Here, note that the first “pushViewport” command creates the two-by-two plot array we want, by specifying “layout = grid.layout(nrow=2,ncol=2)”.  As in initializing a data frame in R, we can create an arbitrary two-dimensional array of grid graphics viewports – say m by n – by specifying “layout = grid.layout(nrow=m, ncol=n)”.  Once we have done this, we can use whatever grid commands – or grid-compatible commands, such as those generated by the vcd package – we want, to create the individual elements in our array of plots.  In this example, I have basically repeated the code from the first example to put text into rounded rectangular boxes in each position of the plot array.  The two most important details are, first, the “pushViewport” command at the beginning of each of these individual plot blocks specifies which of the four array elements the following plot will go in, and second, the “popViewport()” command at the end of each block, which tells the grid package that we are finished with this element of the array.  If we leave this command out, the next “pushViewport” command will not move to the desired plot element, but will simply overwrite the previous plot.  Executing this code yields the plot shown below.

The final example replaces the text in the above two-by-two example with the plots I want for the CountSummary procedure.  Before presenting this code, it is important to say something about the structure of the resulting plot and the vcd commands used to generate the different plot elements.  The first plot – in the upper left position of the array shown below – is an Ord plot, generated by the Ord_plot command, which does two things.  The first is to generate the desired plot, but the second is to return estimates of the intercept and slope of one of the two reference lines in the plot.  The first of these lines is fit to the points in the plot via ordinary least squares, while the second – the one whose parameters are returned – is fit via weighted least squares, to down-weight the widely scattered points seen in this plot that correspond to cases with very few observations.  The intent of the Ord plot is to help us decide which of several alternative distributions – including both the Poisson and the negative-binomial – fits our count data sequence better.   This guidance is based on the reference line parameters, and the Ord_estimate function in the vcd package transforms these parameter estimates into distributional recommendations and the distribution parameter values needed by the distplot function in the vcd package to generate either the Poissonness plot or the negative-binomialness plot for the count data sequence.  Although these recommendations are sometimes useful, it is important to emphasize the caution given in the vcd package documentation:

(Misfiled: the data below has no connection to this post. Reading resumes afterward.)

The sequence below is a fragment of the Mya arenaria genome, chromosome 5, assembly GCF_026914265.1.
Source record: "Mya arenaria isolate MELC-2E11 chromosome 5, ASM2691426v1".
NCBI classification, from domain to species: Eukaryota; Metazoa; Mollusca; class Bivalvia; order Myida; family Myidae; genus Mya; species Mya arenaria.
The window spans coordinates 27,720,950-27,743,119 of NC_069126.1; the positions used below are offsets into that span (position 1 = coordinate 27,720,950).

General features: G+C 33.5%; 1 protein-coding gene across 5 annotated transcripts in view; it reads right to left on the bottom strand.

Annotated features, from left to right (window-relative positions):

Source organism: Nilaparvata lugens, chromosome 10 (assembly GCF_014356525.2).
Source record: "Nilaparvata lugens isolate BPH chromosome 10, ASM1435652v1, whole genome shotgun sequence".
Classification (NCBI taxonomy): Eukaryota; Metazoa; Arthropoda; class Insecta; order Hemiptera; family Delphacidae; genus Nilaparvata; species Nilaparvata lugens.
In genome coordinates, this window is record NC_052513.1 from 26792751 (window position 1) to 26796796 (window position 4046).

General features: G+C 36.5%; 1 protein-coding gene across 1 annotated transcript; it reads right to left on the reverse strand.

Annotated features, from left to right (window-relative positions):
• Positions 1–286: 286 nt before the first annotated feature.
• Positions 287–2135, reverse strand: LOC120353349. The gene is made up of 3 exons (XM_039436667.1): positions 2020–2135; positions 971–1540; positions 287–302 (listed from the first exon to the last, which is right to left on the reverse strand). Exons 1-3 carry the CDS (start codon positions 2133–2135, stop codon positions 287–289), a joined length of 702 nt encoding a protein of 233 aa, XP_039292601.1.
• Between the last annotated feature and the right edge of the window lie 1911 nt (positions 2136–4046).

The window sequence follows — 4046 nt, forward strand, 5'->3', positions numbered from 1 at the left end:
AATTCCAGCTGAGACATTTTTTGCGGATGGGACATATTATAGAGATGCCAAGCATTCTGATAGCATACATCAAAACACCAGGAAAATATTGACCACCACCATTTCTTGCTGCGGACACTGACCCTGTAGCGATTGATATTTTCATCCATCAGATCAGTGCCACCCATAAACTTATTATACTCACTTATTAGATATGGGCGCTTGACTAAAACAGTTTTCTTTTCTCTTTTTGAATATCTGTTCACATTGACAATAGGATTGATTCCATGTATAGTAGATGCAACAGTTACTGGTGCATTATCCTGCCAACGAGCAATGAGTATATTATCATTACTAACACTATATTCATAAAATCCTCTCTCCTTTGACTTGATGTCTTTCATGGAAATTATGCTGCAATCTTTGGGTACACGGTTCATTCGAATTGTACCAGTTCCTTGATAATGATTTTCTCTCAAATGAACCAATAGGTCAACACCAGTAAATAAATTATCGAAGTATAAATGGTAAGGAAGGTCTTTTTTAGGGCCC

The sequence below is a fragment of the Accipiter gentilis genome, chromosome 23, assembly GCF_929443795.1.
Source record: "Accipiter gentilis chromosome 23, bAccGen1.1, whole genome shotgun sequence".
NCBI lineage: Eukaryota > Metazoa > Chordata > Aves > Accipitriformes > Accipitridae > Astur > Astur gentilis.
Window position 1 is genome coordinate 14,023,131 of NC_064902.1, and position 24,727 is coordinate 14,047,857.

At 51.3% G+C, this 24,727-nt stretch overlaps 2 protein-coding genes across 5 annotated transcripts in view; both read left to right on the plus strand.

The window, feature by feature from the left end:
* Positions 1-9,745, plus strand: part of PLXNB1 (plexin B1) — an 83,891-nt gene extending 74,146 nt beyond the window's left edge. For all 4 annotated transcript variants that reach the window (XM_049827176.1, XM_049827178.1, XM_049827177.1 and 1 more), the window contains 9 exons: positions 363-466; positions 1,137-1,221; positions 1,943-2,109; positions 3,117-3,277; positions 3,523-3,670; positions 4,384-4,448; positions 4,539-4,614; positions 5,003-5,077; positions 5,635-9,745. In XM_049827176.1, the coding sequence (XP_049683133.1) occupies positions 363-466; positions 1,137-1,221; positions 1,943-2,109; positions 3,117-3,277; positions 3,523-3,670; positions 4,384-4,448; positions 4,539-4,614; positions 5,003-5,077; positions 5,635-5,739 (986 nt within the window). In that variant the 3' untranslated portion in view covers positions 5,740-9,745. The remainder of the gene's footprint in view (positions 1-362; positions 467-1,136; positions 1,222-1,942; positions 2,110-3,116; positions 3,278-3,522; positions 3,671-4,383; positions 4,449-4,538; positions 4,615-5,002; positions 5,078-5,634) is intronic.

“Be careful with the conclusions from Ord_estimate as it implements just some simple heuristics!”

In the CountSummary procedure, I use these results both to generate part of the text summary in the upper right element of the plot array, and to decide which type of plot to display in the lower right element of this array.  Both this plot and the Poissonness reference plot in the lower left element of the display are created using the distplot command in the vcd package.  I include the Poissonness reference plot because the Poisson distribution is the most commonly assumed distribution for count data – analogous in many ways to the Gaussian distribution so often assumed for continuous-valued data – and, by not specifying the single parameter for this distribution, I allow the function to determine it by fitting the data.  In cases where the Ord plot heuristic recommends the Poissonness plot, it also provides this parameter, which I provide to the distplot function for the lower right plot.  Thus, while both the lower right and lower left plots are Poissonness plots in this case, they are generally based on different distribution parameters.  In the particular example shown here – constructed from the “number of times pregnant” variable in the Pima Indians diabetes dataset that I have discussed in several previous posts (available from the UCI Machine Learning Repository) – the Ord plot heuristic recommends the negative binomial distribution.  Comparing the Poissonness and negative-binomialness plots in the bottom row of the above plot array, it does appear that the negative binomial distribution fits the data better.

Finally, before examining the code for the CountSummary procedure, it is worth noting that the vcd package’s implementation of the Ord_plot and Ord_estimate procedures can generate four different distributional recommendations: the Poisson and negative-binomial distributions discussed here, along with the binomial distribution and the much less well-known log-series distribution.  The distplot procedure is flexible enough to generate plots for the first three of these distributions, but not the fourth, so in cases where the Ord plot heuristic recommends this last distribution, the CountSummary procedure displays the recommended distribution and parameter, but displays a warning message that no distribution plot is available for this case in the lower right plot position.

The code for the CountSummary procedure looks like this:

CountSummary <- function(xCount,TitleString){
  #  Initial setup
  #  Set up 2x2 array of plots
  #  Generate the plots:
  #  1 - upper left = Ord plot
  OrdLine = Ord_plot(xCount, newpage = FALSE, pop=FALSE, legend=FALSE)
  OrdType = Ord_estimate(OrdLine)
  #  2 - upper right = text summary
  OrdTypeText = paste("Type = ",OrdType$type,sep=" ")
  if (OrdType$type == "poisson"){